A penumbral lunar eclipse took place on May 15, 1984. This was a deep penumbral eclipse, with the southern limb of the Moon close to the Earth's shadow.
Eclipses of 1984Edit
- A penumbral lunar eclipse on May 15.
- An annular solar eclipse on May 30.
- A penumbral lunar eclipse on June 13.
- A penumbral lunar eclipse on November 8.
- A total solar eclipse on November 22.
Lunar year seriesEdit
|Lunar eclipse series sets from 1984–1987|
|Descending node||Ascending node|
|111||1984 May 15
||1.11308||116||1984 Nov 08
|121||1985 May 04
||0.35197||126||1985 Oct 28
|131||1986 Apr 24
||-0.36826||136||1986 Oct 17
|141||1987 Apr 14
||-1.13641||146||1987 Oct 07
|Last set||1984 Jun 13||Last set||1983 Dec 20|
|Next set||1988 Mar 03||Next set||1988 Aug 27|
Lunar Saros 111, repeating every 18 years and 11 days, has a total of 71 lunar eclipse events including 11 total lunar eclipses. The first total lunar eclipse of this series was on April 19, 1353, and last was on August 4, 1533. The longest occurrence of this series was on June 12, 1443 when the totality lasted 106 minutes.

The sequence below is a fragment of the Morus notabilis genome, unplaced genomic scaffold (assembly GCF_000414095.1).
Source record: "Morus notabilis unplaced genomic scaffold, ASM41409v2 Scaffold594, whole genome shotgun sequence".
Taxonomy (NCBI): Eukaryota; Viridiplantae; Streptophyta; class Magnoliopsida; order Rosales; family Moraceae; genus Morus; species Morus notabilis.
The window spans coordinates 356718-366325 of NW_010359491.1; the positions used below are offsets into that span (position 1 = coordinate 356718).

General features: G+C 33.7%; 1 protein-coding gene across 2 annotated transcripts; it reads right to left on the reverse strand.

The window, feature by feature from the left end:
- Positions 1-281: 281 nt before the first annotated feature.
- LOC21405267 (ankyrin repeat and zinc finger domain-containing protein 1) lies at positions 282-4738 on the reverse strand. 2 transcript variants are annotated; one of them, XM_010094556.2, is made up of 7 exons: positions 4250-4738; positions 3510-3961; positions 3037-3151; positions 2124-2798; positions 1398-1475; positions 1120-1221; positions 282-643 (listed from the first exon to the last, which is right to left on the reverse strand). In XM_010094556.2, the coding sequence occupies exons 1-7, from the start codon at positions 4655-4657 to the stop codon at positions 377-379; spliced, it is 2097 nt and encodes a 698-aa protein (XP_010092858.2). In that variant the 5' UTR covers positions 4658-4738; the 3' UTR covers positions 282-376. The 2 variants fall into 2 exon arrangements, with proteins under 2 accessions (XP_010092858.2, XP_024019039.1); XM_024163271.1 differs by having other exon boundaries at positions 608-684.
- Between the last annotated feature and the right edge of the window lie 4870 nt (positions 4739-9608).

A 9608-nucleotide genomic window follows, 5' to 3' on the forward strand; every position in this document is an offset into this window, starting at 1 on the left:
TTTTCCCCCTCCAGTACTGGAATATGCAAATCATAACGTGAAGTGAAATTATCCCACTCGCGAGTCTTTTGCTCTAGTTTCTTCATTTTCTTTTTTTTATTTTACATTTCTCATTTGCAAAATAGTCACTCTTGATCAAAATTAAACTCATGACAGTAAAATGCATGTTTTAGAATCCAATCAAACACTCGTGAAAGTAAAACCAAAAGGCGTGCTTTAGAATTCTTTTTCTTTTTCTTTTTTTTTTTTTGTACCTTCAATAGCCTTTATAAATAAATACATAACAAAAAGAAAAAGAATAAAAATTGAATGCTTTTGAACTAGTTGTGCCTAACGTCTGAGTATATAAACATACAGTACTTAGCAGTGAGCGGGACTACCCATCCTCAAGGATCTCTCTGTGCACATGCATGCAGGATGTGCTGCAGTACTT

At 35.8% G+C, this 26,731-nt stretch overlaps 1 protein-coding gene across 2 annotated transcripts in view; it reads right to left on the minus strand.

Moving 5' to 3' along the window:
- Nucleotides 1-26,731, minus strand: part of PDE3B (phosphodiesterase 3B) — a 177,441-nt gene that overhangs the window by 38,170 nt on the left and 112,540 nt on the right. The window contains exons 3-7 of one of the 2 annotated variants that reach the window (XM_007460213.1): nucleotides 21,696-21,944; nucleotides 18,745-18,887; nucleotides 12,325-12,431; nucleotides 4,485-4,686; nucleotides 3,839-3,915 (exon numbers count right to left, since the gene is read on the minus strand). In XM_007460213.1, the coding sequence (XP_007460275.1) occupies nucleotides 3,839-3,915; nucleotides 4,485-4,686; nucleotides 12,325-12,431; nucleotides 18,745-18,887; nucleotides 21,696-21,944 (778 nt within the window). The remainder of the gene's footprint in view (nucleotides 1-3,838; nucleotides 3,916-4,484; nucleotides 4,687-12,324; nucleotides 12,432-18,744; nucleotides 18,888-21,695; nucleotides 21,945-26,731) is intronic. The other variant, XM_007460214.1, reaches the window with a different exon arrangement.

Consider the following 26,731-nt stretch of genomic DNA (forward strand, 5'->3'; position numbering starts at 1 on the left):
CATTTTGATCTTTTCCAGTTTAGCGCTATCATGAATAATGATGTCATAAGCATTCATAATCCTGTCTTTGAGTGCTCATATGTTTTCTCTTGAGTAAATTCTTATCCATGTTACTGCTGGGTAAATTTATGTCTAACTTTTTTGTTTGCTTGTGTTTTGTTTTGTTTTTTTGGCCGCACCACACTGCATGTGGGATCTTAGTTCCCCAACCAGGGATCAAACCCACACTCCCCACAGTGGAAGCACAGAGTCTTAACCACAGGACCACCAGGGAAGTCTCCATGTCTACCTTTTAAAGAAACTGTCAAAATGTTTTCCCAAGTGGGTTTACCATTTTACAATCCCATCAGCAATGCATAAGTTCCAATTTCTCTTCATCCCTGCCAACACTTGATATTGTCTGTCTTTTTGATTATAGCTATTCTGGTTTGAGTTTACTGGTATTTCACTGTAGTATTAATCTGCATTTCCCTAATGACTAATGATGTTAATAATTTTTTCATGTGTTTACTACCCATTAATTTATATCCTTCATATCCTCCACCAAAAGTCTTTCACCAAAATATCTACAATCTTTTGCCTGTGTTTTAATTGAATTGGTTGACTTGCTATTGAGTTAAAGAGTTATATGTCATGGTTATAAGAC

This eclipse is the first of four Metonic cycle lunar eclipses on the same date, May 15–16, each separated by 19 years.
The Metonic cycle repeats nearly exactly every 19 years and represents a Saros cycle plus one lunar year. Because it occurs on the same calendar date, the earth's shadow will be in nearly the same location relative to the background stars.
|May 11, 1975||May 21, 1993|
- Hermit Eclipse: Saros cycle 109
- Mathematical Astronomy Morsels, Jean Meeus, p.110, Chapter 18, The half-saros